The centre of Mumbai, beyond Malabar Hill, is mostly made up of working-class neighbourhoods: a huge mosaic of dilapidated tenements, markets and industrial eyesores left over from the Victorian cotton boom. For relief from the urban cauldron, residents travel west to the seashore to worship at the Mahalakshmi Temple (if they’re Hindus) or the island tomb of Haji Ali (if they’re Muslims). Both make great excursions from south Mumbai, and can be combined with a foray across town to the recently revamped Dr Bhau Dadji Lad Museum in Byculla, calling en route at the Mahalakshmi dhobi ghats – one of the city’s more offbeat sights.Read More
Mumbai’s busy Mahalakshmi Temple, dedicated to the Hindu goddess of wealth and prosperity – the city’s most sought-after attributes – stands on the shoreline off the frenetic Bhulabhai Desai intersection. The approach is via an alley lined with stalls selling spectacular floral offerings and devotional pictures. A heavy security cordon has to be crossed before entering the main shrine, where a statue of the devi glittering with gold jewellery and bangles, and seated astride a tiger and demon, is propitiated by a constant stream of worshippers. Donations pile so high that the temple pujaris run a money-spinning sideline reselling them. While you’re here, find out what your future holds by joining the huddle of devotees pressing rupees onto the rear wall of the shrine room. If your coin sticks, you’ll be rich.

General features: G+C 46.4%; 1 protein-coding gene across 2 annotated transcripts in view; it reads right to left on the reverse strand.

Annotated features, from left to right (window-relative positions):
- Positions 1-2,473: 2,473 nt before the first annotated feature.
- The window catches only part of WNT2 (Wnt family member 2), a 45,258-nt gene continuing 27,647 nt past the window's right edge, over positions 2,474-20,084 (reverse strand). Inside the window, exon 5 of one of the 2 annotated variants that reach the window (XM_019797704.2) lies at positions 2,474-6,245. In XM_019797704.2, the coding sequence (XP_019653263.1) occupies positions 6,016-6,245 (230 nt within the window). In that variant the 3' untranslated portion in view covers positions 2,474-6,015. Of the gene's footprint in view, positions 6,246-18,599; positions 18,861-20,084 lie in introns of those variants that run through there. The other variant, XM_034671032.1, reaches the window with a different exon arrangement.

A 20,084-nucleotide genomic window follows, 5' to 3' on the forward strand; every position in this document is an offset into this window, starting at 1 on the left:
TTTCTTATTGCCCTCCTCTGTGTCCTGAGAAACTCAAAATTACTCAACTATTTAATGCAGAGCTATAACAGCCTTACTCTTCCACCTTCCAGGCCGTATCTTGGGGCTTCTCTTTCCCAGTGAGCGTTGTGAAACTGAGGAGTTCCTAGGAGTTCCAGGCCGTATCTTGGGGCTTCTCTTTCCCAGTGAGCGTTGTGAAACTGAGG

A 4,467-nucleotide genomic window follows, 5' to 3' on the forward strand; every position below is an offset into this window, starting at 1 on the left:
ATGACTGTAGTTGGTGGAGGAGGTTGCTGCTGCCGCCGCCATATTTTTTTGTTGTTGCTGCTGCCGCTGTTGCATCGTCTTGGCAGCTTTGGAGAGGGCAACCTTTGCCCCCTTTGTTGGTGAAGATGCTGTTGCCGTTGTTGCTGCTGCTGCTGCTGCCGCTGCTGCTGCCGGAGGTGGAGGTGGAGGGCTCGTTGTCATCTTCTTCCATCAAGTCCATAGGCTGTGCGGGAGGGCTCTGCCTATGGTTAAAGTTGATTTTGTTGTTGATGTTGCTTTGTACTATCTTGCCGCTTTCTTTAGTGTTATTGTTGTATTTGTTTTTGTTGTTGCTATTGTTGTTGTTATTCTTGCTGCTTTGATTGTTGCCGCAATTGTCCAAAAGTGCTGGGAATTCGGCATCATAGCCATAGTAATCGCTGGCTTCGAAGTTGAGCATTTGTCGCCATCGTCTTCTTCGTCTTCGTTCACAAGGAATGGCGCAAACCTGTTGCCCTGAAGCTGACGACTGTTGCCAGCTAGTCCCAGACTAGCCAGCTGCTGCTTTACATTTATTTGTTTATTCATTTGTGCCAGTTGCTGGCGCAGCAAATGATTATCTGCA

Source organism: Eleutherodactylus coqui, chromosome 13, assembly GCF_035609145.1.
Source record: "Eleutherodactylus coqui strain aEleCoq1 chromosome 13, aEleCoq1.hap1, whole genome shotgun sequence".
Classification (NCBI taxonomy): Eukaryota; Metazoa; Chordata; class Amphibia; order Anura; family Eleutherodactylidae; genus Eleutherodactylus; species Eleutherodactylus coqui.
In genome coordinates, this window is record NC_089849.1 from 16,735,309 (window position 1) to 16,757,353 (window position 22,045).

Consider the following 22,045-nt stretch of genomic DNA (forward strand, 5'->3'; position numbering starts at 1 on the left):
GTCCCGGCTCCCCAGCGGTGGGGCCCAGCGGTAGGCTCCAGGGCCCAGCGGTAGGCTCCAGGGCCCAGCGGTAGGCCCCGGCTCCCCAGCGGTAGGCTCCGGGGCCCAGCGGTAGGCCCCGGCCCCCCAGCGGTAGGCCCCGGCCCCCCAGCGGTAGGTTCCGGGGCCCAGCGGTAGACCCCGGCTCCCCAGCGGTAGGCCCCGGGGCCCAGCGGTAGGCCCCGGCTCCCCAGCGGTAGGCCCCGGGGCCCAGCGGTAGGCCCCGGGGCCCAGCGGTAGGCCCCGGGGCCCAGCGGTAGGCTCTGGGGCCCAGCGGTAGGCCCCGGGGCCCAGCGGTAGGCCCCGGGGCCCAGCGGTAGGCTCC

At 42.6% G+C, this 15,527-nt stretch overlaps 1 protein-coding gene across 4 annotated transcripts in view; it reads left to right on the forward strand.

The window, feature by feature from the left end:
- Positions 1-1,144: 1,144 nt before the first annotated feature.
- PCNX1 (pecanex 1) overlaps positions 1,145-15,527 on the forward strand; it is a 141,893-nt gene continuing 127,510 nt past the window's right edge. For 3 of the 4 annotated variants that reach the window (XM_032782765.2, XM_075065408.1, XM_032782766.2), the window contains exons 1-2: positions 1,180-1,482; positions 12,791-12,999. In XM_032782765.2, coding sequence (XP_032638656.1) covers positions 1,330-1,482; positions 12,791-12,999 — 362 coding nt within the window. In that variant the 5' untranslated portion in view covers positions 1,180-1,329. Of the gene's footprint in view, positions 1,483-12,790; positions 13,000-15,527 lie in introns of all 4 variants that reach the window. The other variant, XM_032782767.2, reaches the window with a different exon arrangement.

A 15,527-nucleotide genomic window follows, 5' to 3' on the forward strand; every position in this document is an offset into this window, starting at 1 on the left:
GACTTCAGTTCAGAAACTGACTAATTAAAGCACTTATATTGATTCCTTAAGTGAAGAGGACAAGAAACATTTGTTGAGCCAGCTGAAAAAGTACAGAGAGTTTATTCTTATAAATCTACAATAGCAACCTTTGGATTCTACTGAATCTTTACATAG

Haji Ali’s Tomb
Haji Ali’s Tomb
Occupying a small islet in the bay just north of the Mahalakshmi Temple is the mausoleum of the Muslim saint, Afghan mystic Haji Ali Bukhari. The site is a great place to head on Thursday and Friday evenings, when large crowds gather around the promontory to watch the sunset and listen to live qawwali music.
The tomb is connected to the mainland by a narrow concrete causeway, only passable at low tide. When not immersed in water, its entire length is lined with beggars supplicating passers-by and chanting verses from the Koran. Non-Muslims are welcome, but all visitors need to keep well covered (a headscarf should be worn by women).